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§5. He again shows Eunomius, constrained by truth, in the character of an advocate of the orthodox doctrine, confessing as most proper and primary, not only the essence of the Father, but the essence also of the Only-begotten.

It might, however, be useful to look at the sense of the utterance of Eunomius that is set before us in orderly sequence, recurring to the beginning of his statement. For the points we have now examined were an obvious incitement to us to begin our reply with the last passage, on account of the evident character of the contradiction involved in his words.

This, then, is what Eunomius says at the beginning:—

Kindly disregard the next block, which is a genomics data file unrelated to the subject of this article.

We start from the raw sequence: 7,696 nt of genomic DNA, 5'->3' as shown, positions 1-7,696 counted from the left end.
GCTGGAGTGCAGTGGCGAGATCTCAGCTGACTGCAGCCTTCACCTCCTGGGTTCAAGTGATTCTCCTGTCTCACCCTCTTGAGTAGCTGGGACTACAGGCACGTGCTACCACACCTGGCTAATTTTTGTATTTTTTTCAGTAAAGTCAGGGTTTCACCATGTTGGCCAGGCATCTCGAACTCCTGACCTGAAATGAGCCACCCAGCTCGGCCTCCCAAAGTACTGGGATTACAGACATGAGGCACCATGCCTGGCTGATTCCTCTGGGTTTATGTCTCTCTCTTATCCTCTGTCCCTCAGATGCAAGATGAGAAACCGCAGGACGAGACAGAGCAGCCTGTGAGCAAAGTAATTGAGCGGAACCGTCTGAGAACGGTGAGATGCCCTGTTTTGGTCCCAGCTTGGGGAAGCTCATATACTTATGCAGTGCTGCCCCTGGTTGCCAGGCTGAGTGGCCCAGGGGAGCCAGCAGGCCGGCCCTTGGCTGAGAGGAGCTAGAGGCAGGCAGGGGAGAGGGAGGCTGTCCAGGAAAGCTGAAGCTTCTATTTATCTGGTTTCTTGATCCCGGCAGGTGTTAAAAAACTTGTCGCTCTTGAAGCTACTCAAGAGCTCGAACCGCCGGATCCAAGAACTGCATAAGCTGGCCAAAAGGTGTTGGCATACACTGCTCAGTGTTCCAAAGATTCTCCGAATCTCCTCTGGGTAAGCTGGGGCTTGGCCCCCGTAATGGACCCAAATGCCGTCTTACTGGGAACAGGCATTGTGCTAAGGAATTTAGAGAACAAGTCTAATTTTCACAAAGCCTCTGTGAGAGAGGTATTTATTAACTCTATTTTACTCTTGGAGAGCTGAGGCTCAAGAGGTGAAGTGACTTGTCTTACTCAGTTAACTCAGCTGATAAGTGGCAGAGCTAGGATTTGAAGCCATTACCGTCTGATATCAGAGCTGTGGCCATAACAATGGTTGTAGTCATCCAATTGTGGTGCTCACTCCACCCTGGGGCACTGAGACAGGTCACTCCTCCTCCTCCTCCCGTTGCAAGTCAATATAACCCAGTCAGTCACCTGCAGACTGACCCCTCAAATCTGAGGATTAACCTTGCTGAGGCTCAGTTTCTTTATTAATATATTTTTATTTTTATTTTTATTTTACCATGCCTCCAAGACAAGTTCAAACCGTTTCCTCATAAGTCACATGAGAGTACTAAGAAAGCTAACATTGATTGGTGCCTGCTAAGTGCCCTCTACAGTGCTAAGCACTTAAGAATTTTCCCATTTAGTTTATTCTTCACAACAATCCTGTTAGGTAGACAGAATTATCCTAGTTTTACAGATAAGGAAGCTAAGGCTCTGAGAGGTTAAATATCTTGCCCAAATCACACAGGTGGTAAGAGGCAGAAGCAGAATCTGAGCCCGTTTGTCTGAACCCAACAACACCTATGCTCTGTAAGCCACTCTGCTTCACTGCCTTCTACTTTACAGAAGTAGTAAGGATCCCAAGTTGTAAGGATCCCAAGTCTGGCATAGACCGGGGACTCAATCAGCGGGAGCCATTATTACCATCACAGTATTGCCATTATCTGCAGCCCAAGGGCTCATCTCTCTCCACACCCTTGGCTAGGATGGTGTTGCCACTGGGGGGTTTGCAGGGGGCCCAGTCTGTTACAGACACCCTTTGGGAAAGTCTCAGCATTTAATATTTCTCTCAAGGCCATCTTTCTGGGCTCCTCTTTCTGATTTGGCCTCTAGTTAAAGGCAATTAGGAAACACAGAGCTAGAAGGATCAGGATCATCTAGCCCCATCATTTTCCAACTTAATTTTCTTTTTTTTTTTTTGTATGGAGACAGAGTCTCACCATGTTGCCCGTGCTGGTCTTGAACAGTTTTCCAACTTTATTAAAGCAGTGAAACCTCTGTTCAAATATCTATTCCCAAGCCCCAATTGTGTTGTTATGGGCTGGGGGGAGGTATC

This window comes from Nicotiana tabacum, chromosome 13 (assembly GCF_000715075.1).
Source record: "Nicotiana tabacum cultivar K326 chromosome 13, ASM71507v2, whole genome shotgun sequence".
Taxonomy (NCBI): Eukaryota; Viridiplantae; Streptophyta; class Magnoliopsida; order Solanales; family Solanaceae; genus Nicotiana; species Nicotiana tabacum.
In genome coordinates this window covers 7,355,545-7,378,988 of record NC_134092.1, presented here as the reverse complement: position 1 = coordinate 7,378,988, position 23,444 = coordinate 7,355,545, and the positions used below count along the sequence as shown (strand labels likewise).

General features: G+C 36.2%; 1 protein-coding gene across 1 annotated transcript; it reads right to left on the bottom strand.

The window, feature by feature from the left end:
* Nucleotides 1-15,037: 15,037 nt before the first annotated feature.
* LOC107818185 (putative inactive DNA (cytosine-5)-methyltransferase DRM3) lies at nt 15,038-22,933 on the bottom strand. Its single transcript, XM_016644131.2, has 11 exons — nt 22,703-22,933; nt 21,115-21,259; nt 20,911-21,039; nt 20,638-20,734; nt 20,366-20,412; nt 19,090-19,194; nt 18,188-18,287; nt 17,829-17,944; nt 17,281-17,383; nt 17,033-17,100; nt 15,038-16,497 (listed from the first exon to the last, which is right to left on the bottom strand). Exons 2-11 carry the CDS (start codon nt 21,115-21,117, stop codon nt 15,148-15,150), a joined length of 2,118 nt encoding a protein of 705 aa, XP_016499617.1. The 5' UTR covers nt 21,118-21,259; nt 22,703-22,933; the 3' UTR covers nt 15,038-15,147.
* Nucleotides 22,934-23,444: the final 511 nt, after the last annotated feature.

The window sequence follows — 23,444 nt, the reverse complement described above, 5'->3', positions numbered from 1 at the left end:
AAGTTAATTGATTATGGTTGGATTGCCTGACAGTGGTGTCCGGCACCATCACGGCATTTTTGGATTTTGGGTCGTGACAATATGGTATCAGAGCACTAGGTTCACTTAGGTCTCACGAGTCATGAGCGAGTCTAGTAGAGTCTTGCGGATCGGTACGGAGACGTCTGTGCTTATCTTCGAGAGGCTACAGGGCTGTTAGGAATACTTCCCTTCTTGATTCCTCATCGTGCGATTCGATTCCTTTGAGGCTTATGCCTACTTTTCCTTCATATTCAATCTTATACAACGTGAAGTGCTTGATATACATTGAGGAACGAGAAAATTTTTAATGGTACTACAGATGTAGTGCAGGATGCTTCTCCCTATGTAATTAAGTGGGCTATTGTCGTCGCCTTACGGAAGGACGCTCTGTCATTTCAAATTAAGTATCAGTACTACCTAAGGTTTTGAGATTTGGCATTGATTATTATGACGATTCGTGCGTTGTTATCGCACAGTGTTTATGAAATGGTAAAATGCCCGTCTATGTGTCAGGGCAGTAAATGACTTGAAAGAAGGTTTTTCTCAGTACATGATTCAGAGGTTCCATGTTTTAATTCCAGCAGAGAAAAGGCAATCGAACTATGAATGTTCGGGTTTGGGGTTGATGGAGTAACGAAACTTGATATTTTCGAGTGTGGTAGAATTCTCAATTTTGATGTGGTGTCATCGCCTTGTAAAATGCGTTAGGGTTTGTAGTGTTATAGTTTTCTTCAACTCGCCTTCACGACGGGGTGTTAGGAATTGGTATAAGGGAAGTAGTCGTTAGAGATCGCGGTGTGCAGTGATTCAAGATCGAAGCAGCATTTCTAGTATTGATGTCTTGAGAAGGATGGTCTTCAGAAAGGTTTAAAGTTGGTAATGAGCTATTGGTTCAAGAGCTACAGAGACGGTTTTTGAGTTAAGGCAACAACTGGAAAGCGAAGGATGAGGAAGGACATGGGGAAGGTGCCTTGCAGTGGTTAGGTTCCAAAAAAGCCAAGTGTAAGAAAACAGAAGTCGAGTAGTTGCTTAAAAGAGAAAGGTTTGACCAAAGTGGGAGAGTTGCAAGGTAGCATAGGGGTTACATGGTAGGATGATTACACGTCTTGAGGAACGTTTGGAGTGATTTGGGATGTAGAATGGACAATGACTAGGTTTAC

162“Now, as these things are thus divided, one might reasonably say that the most proper and primary essence, and that which alone exists by the operation of the Father, admits for itself the appellations of ‘product of generation,’ ‘product of making,’ and ‘product of creation.’” First, then, I would ask those who are attending to this discourse to bear in mind, that in his first composition he says that the essence of the Father also is “most proper,” introducing his statement with these words, “The whole account of our teaching is completed with the supreme and most proper essence.” And here he calls the essence of the Only-begotten “most proper and primary.” Thus putting together Eunomius’ phrases from each of his books, we shall call him himself as a witness of the community of essence, who in another place makes a declaration to this effect, that “of things which have the same appellations, the nature also is not different” in any way. For our self-contradictory friend would not indicate things differing in nature by identity of appellation, but it is surely for this reason, that the definition of essence in Father and Son is one, that he says that the one is “most proper,” and that the other also is “most proper.” And the general usage of men bears witness to our argument, which does not apply the term “most proper” where the name does not truly agree with the nature. For instance, we call a likeness, inexactly, “a man,” but what we properly designate by this name is the animal presented to us in nature. And similarly, the language of Scripture recognizes the appellation of “god” for an idol, and for a demon, and for the belly: but here too the name has not its proper sense; and in the same way with all other cases. A man is said to have eaten food in the fancy of a dream, but we cannot call this fancy food, in the proper sense of the term. As, then, in the case of two men existing naturally, we properly call both equally by the name of man, while if any one should join an inanimate portrait in his enumeration with a real man, one might perhaps speak of him who really exists and of the likeness, as “two men,” but would no longer attribute to both the proper meaning of the word, so, on the supposition that the nature of the Only-begotten was conceived as something else than the essence of the Father, our author would not have called each of the essences “most proper.” For how could any one signify things differing in nature by identity of names? Surely the truth seems to be made plain even by those who fight against it, as falsehood is unable, even when expressed in the words of the enemy, utterly to prevail over truth. Hence the doctrine of orthodoxy is proclaimed by the mouth of its opponents, without their knowing what they say, as the saving Passion of the Lord for us had been foretold in the case of Caiaphas, not knowing what he said648648    S. John xi. 51. If, therefore, true propriety of essence is common to both (I mean to the Father and the Son), what room is there for saying that their essences are mutually divergent? Or how is a difference by way of superior power, or greatness, or honour, contemplated in them, seeing that the “most proper” essence admits of no diminution? For that which is whatever it is imperfectly, is not that thing “most properly,” be it nature, or power, or rank, or any other individual object of contemplation, so that the superiority of the Father’s essence, as heresy will have it, proves the imperfection of the essence of the Son. If then it is imperfect, it is not proper; but if it is “most proper” it is also surely perfect. For it is not possible to call that which is deficient perfect. But neither is it possible, when, in comparing them, that which is perfect is set beside that which is perfect, to perceive any difference by way of excess or defect: for perfection is one in both cases, as in a rule, not showing a hollow by defect, nor a projection by excess. Thus, from these passages Eunomius’ advocacy in favour of our doctrine may be sufficiently seen—I should rather say, not his earnestness on our behalf, but his conflict with himself. For he turns against himself those devices whereby he establishes our doctrines by his own arguments. Let us, however, once more follow his writings word for word, that it may be clear to all that their argument has no power for evil except the desire to do mischief.


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